Document Type

Technical Report


Computer Science and Engineering

Publication Date






Technical Report Number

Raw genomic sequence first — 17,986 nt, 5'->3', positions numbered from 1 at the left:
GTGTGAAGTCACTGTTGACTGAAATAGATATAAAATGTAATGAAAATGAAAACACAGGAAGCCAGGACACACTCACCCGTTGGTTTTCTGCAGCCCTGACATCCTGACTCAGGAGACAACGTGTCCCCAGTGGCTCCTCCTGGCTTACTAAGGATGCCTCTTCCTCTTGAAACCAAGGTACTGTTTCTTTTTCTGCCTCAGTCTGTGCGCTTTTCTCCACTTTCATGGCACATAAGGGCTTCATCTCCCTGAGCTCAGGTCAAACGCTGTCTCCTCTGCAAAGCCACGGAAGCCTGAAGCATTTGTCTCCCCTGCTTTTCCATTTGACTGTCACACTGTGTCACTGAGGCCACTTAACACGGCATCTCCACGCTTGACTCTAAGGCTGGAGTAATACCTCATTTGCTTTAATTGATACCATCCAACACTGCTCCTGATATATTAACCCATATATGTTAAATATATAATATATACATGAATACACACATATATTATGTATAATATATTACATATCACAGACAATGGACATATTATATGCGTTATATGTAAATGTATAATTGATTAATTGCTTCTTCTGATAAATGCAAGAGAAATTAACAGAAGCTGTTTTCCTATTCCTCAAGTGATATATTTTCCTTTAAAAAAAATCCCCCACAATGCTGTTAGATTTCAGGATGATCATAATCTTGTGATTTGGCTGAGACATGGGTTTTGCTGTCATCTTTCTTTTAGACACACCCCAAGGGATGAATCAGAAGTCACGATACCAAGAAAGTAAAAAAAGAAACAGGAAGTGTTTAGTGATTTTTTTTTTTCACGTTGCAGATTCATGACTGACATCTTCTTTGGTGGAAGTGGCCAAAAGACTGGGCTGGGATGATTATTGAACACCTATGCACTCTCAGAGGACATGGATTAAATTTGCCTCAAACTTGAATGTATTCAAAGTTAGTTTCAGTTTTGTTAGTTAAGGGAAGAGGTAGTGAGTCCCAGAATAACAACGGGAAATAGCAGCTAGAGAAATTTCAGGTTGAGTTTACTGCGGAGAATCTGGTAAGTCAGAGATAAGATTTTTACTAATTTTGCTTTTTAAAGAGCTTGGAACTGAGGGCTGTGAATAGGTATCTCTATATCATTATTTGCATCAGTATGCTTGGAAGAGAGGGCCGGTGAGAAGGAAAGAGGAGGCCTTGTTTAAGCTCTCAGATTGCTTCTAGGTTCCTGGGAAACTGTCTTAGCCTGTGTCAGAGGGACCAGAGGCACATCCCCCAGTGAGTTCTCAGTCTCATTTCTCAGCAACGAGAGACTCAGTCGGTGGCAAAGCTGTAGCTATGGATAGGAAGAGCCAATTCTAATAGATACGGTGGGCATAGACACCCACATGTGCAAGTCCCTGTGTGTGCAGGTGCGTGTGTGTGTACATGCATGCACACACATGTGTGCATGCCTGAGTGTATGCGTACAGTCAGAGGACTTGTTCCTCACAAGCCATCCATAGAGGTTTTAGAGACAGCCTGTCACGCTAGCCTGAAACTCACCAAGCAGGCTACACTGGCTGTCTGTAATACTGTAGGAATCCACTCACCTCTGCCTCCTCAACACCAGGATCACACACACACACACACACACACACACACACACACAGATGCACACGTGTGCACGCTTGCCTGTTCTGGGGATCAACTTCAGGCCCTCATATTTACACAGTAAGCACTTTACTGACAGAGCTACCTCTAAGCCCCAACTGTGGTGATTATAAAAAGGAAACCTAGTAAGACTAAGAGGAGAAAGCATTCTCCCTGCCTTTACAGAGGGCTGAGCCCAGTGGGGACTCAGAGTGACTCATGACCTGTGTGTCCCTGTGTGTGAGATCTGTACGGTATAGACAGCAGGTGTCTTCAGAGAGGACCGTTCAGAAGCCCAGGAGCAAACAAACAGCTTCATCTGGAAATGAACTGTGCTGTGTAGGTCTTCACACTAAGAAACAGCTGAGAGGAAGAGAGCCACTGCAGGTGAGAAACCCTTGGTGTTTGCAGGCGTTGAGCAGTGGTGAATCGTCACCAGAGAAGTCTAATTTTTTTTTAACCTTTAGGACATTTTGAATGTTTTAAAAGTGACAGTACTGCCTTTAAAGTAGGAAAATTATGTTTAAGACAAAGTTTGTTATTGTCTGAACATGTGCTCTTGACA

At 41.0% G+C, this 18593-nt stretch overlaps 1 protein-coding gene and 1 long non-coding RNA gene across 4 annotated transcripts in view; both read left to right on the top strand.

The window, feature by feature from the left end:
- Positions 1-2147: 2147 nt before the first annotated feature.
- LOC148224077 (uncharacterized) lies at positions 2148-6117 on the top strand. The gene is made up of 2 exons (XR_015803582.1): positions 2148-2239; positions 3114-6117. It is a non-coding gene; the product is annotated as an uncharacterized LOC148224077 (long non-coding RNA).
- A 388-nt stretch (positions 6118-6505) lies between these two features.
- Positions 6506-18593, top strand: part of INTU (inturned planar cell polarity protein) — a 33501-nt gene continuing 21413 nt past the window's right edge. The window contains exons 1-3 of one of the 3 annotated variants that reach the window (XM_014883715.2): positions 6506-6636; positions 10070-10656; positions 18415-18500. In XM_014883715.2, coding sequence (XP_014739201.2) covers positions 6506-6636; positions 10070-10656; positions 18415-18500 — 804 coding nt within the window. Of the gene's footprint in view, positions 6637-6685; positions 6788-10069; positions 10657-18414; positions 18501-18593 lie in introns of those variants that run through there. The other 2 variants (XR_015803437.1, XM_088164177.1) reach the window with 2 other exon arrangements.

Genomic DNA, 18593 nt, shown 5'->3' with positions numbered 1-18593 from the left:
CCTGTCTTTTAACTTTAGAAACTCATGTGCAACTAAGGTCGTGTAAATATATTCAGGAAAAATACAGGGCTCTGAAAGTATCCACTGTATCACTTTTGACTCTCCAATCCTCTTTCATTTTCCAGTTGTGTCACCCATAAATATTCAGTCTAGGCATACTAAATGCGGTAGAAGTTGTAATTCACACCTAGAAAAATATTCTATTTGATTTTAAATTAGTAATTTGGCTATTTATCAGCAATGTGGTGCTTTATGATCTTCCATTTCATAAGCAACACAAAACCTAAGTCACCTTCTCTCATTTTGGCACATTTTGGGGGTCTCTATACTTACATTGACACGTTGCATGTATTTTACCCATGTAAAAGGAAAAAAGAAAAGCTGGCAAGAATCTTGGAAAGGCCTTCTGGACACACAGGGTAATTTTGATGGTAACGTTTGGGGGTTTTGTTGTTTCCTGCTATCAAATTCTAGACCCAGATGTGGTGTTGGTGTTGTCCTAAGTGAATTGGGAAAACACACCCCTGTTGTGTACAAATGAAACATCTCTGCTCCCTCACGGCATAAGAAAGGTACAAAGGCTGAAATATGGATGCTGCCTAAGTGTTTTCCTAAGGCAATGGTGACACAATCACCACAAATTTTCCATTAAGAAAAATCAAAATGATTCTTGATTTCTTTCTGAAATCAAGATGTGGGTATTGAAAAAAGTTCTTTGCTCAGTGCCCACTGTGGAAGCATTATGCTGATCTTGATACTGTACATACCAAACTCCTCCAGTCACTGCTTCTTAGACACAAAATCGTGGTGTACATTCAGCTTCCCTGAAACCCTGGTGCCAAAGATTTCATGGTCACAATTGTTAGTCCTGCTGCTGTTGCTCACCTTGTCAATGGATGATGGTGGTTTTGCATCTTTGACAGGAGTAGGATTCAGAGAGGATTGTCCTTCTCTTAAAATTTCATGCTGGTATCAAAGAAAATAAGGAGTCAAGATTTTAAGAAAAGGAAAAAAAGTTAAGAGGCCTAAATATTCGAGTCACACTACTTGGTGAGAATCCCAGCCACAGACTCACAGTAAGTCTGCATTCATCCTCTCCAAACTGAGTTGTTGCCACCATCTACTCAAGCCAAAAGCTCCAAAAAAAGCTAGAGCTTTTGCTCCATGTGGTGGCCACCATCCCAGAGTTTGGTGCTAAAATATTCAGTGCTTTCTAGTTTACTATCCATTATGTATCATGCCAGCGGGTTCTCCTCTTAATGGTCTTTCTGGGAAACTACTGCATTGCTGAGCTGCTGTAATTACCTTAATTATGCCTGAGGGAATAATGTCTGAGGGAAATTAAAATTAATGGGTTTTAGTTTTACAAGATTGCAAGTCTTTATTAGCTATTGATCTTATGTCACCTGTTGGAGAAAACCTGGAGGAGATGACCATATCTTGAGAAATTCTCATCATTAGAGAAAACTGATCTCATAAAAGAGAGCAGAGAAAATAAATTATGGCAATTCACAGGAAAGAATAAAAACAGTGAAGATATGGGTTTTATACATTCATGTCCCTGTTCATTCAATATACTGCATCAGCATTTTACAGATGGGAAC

Mobile computing represents a major point of departure from the traditional distributed computing paradigm. The potentially very large number of independent computing units, a decoupled computing style, frequent disconnections, continuous position changes, and the location-dependent nature of the behavior and communication patterns present designers with unprecedented challenges in the areas of modularity and dependability. So far, the literature on mobile computing is dominated by concerns having to do with the development of protocols and services. This paper complements this perspective by considering the nature of the underlying formal models that will enable us to specify and reason about such computations. The basic research goal is to characterize fundamental issues facing mobile computing. We want to achieve this in a manner analogous to the way concepts such as shared variables and message passing help us understand distributed computing. The pragmatic objective is to develop techniques that facilitate the verification and design of dependable mobile systems. Towards this goal we employ the methods of UNITY. To focus on what is essential we center our study on ad-hoc networks whose singular nature is bound to reveal the ultimate impact of movement on the way one computes and communicates in a mobile environment. To understand interactions we start with the UNITY concepts of union and superposition and consider direct generalization to transient interactions. The motivation behind the transient nature of the interactinos comes from the fact that components can communicate with each other only when they are within a certain range. The notation we employ is a highly-modular extension of the UNITY programming notation. Reasoning about mobile computation relies on extensions to the UNITY proof logic.


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